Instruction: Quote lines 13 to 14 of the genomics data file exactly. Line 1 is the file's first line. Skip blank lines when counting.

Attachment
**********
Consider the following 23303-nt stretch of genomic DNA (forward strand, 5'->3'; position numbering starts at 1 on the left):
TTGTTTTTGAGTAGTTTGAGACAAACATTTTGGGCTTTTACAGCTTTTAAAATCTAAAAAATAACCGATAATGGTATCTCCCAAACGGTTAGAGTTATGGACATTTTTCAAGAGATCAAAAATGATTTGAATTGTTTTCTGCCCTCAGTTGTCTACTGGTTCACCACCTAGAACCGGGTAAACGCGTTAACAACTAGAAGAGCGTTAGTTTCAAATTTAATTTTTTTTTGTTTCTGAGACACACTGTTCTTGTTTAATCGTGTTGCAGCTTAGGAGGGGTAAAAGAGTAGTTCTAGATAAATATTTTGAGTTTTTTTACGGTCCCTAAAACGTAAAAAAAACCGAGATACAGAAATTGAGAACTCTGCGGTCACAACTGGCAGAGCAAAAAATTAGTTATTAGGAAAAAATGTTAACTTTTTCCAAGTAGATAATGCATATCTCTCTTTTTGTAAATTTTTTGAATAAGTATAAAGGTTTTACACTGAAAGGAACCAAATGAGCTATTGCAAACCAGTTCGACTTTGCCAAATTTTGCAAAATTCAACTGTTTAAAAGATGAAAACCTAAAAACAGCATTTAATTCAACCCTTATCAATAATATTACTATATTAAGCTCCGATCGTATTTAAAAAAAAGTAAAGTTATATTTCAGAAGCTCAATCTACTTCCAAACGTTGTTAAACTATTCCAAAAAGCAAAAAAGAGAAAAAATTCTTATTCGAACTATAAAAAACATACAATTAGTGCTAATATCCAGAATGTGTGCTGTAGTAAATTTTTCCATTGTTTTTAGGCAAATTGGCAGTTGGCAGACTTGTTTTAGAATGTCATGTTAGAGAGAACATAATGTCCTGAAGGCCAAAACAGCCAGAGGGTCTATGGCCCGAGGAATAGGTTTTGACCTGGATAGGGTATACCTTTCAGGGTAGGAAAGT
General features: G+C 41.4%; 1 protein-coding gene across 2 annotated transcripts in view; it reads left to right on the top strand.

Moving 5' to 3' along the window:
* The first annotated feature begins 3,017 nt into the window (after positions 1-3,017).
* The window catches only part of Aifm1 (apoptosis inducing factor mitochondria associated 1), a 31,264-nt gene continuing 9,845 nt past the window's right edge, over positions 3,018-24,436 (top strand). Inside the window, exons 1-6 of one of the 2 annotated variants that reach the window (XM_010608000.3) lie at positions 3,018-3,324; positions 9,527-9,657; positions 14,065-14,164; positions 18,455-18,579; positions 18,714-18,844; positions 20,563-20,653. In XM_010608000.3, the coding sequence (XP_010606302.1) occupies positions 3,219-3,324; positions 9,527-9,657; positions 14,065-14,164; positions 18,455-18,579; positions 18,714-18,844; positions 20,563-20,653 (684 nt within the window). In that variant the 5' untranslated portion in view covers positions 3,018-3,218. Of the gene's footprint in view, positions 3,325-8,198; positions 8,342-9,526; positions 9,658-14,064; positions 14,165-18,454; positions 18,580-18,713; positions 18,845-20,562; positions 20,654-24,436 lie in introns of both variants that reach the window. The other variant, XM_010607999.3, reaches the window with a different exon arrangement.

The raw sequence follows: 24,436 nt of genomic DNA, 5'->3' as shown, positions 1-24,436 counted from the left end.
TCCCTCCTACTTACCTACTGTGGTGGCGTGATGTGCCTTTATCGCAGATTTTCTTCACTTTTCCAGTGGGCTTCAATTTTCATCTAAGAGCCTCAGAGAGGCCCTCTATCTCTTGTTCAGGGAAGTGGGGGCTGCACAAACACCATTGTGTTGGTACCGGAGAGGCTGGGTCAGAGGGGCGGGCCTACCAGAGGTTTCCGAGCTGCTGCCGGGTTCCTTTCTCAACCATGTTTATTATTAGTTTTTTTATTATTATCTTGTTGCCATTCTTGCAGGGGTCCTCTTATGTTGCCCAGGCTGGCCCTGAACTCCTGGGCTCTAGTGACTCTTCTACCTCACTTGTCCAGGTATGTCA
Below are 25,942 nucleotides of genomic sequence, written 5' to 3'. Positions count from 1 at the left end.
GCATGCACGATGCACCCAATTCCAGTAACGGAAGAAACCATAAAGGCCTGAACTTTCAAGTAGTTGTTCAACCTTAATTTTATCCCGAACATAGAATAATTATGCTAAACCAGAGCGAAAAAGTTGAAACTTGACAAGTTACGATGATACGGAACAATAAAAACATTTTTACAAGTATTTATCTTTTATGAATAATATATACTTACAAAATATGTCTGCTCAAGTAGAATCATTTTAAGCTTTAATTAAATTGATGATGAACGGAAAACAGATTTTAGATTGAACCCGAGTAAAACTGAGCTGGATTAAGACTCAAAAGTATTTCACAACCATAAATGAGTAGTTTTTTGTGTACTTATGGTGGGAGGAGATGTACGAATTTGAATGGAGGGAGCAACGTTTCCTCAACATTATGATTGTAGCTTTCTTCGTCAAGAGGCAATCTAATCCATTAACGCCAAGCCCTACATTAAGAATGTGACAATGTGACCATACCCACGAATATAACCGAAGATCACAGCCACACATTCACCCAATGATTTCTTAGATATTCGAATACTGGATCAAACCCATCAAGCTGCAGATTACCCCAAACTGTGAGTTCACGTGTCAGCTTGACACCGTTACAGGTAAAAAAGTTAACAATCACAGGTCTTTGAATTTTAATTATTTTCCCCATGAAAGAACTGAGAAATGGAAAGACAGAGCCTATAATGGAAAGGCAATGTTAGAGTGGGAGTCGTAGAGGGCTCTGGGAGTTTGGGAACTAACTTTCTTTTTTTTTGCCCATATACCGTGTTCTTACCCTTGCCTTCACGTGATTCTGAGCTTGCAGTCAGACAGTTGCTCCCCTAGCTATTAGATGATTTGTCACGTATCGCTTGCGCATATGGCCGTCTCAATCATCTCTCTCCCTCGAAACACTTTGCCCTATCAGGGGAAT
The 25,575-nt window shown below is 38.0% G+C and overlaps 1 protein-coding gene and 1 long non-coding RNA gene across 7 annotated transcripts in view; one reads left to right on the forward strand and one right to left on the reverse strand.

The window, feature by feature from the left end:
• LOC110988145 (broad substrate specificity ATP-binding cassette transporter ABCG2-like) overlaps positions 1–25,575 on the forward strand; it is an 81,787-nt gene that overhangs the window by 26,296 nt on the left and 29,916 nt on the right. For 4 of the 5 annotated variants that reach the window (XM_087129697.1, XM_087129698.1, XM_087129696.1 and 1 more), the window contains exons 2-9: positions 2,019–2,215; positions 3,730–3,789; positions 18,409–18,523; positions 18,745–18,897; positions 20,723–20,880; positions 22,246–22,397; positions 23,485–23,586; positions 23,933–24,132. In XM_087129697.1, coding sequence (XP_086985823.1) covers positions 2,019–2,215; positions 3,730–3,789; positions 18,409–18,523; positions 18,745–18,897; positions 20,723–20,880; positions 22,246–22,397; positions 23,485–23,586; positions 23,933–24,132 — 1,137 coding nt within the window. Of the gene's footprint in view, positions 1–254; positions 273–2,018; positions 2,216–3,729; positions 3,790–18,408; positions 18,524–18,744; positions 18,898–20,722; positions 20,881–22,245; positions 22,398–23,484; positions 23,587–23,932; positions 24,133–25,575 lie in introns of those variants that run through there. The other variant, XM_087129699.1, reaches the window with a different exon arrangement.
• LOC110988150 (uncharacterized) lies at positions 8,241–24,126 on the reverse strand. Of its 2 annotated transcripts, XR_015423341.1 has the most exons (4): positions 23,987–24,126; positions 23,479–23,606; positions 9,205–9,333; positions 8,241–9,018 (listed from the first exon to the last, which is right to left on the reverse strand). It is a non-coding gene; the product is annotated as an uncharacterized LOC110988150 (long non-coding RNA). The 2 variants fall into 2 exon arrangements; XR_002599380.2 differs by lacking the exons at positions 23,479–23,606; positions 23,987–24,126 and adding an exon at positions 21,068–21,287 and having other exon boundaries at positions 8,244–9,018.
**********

• LOC110988145 (broad substrate specificity ATP-binding cassette transporter ABCG2-like) overlaps positions 1–25,575 on the forward strand; it is an 81,787-nt gene that overhangs the window by 26,296 nt on the left and 29,916 nt on the right. For 4 of the 5 annotated variants that reach the window (XM_087129697.1, XM_087129698.1, XM_087129696.1 and 1 more), the window contains exons 2-9: positions 2,019–2,215; positions 3,730–3,789; positions 18,409–18,523; positions 18,745–18,897; positions 20,723–20,880; positions 22,246–22,397; positions 23,485–23,586; positions 23,933–24,132. In XM_087129697.1, coding sequence (XP_086985823.1) covers positions 2,019–2,215; positions 3,730–3,789; positions 18,409–18,523; positions 18,745–18,897; positions 20,723–20,880; positions 22,246–22,397; positions 23,485–23,586; positions 23,933–24,132 — 1,137 coding nt within the window. Of the gene's footprint in view, positions 1–254; positions 273–2,018; positions 2,216–3,729; positions 3,790–18,408; positions 18,524–18,744; positions 18,898–20,722; positions 20,881–22,245; positions 22,398–23,484; positions 23,587–23,932; positions 24,133–25,575 lie in introns of those variants that run through there. The other variant, XM_087129699.1, reaches the window with a different exon arrangement.
• LOC110988150 (uncharacterized) lies at positions 8,241–24,126 on the reverse strand. Of its 2 annotated transcripts, XR_015423341.1 has the most exons (4): positions 23,987–24,126; positions 23,479–23,606; positions 9,205–9,333; positions 8,241–9,018 (listed from the first exon to the last, which is right to left on the reverse strand). It is a non-coding gene; the product is annotated as an uncharacterized LOC110988150 (long non-coding RNA). The 2 variants fall into 2 exon arrangements; XR_002599380.2 differs by lacking the exons at positions 23,479–23,606; positions 23,987–24,126 and adding an exon at positions 21,068–21,287 and having other exon boundaries at positions 8,244–9,018.